2.The absence of an acceptable radio measurement tool.
3.Phase 3 announcement is still awaited, restricting the growth and expansion of the industry as a whole is another key challenge that the industry needs to overcome.
4.Content restriction is a big restraint for the industry as still we are not allowed to provide any kind of news content.
5.Some media planners and agencies still buy Radio based on the size rather than strength of the network.
6.The cost of the infrastructure of Prasar Bharti is quite high.
The challenges faced by the radio industry in the cities and towns other than the six metros are more or less the same as above To overcome these, industry as a whole needs to work in tandem.
Where do you see the share of Radio in the overall advertising pie, from today to the end of Phase III to the end of Phase IV that you and the industry would definitely be hoping for?
Radio as a medium in India is still sprouting; even so, I believe it is likely to grow at a minimum of 15-20% per annum in the forthcoming 3 to 5 years, owning to the government policies and Phase 3 roll-out, which I am sure will help radio reach newer heights.
Radio has become a nucleus for all communication related to each and every aspect of the society and audiences. The radio industry is poised to have a massive and gargantuan reach, and I see it growing at a much higher pace in the near future. Very soon you will see big brands breaking campaigns which are only Radio-specific. There is a huge potential for the share of radio in the Indian pie to grow significantly so that it comes closer to the global average of 8 to 9% of media spends.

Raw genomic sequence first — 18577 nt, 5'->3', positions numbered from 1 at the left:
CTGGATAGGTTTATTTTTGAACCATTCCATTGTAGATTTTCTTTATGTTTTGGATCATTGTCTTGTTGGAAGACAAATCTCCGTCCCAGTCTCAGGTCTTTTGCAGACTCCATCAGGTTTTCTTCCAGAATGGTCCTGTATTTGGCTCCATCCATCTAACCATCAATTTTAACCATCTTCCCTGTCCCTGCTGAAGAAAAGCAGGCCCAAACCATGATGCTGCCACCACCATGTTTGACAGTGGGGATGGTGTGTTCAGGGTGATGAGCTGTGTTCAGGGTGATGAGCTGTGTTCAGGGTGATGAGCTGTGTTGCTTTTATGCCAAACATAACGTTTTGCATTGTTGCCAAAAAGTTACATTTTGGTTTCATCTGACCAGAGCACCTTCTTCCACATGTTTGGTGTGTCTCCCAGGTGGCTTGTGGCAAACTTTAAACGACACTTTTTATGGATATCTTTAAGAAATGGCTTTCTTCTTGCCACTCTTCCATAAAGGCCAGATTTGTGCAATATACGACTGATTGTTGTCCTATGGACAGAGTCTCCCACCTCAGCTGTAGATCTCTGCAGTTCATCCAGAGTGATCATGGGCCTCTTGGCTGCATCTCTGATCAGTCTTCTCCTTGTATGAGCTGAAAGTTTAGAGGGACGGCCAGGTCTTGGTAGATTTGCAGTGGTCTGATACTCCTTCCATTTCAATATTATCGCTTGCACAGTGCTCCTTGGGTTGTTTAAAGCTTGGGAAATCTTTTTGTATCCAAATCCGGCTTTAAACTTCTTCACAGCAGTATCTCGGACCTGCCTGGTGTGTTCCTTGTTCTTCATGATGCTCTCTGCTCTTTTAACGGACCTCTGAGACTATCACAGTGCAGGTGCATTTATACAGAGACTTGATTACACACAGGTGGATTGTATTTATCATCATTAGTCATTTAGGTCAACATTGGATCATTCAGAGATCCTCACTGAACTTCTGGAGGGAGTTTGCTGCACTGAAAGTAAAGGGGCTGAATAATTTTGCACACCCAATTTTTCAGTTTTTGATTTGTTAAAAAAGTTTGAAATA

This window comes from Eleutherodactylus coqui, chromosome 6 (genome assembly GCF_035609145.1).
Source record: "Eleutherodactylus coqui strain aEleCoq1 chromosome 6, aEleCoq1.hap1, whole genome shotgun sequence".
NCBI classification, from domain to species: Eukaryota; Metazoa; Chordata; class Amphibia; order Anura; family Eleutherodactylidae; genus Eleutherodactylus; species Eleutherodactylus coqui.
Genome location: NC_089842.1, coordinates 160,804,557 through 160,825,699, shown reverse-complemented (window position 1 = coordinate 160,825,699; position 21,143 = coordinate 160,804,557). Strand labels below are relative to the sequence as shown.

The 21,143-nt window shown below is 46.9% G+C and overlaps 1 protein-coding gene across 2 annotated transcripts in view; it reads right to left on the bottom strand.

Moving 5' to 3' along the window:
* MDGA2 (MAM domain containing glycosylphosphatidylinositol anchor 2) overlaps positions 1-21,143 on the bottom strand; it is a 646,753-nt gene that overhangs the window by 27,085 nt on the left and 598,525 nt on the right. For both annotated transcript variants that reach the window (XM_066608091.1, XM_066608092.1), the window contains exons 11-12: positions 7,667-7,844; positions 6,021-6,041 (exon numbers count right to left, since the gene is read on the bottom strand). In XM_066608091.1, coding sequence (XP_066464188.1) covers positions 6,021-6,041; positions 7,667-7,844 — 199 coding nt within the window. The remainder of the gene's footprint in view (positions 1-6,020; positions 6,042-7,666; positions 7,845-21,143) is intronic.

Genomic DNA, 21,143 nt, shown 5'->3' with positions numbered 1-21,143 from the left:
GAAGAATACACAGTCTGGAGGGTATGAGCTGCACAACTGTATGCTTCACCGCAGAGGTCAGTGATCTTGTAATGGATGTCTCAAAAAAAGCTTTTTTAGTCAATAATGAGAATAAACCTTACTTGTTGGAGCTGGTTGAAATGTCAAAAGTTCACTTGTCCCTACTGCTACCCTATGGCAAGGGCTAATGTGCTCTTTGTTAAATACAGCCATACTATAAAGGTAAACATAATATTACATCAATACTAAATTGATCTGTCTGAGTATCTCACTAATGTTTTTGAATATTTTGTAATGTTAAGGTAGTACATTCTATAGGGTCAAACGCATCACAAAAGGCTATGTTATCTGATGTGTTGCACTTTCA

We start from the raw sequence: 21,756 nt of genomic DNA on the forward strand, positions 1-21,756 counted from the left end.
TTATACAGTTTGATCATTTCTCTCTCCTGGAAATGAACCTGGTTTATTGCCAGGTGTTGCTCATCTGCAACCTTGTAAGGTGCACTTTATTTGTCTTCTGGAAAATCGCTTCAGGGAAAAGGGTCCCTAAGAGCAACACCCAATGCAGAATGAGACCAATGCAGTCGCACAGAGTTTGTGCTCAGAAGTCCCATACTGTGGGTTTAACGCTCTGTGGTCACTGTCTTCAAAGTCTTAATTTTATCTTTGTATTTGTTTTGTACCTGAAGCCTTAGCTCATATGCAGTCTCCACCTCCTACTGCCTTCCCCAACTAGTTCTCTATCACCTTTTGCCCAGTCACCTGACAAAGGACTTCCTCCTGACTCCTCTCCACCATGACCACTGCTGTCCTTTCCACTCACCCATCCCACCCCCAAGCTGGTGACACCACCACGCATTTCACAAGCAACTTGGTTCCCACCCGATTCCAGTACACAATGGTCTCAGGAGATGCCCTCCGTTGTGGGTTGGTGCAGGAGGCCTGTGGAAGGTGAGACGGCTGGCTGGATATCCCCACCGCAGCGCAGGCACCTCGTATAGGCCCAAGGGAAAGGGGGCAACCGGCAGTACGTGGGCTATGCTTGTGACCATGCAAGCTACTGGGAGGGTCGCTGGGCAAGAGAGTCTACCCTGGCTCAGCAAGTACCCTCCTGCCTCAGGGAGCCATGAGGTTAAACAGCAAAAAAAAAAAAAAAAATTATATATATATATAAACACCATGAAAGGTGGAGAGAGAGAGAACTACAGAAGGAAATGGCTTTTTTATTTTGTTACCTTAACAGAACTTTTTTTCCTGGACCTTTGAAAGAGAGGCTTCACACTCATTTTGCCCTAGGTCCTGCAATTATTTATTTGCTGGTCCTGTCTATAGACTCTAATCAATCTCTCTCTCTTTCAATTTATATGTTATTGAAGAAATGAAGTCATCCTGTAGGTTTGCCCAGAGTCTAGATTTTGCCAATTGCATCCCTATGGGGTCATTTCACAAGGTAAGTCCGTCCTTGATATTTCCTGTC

What suggestions can you give AROI so that the growth you say can happen, is actually achieved?
I think the need is to get more aggressive in resolving the issues of the industry. My suggestions are:
1.AROI should work towards a common currency for the measurement of Radio.
2.It can organize educational seminars to get the non-conventional clients on Board.
3.Also, it can appoint an Ombudsman / Independent agency who can carry out researches on different Radio campaigns and their impact, which can then be presented to the non- conventional clients to bring them on board.
4.It should push the Government for Phase 3 roll-out and resolve the music royalty issue completely as soon as possible.
How long will Radio and Music continue to be at war?
Till we do not see a resolution of the music royalty issue, radio and music will remain at status quo in India. There needs to be a win-win situation for both in order to overcome this situation. I would also like to add here, that the radio industry is actually responsible for spreading and popularizing music all across, and hence plays a vital role in the growth of the music industry. Thus, instead of the royalty, they should partner with us and let both the industries grow mutually.
How has My FM fared on the IRS 2010 Q3 findings, compared to the previous quarter, and on a year to date basis?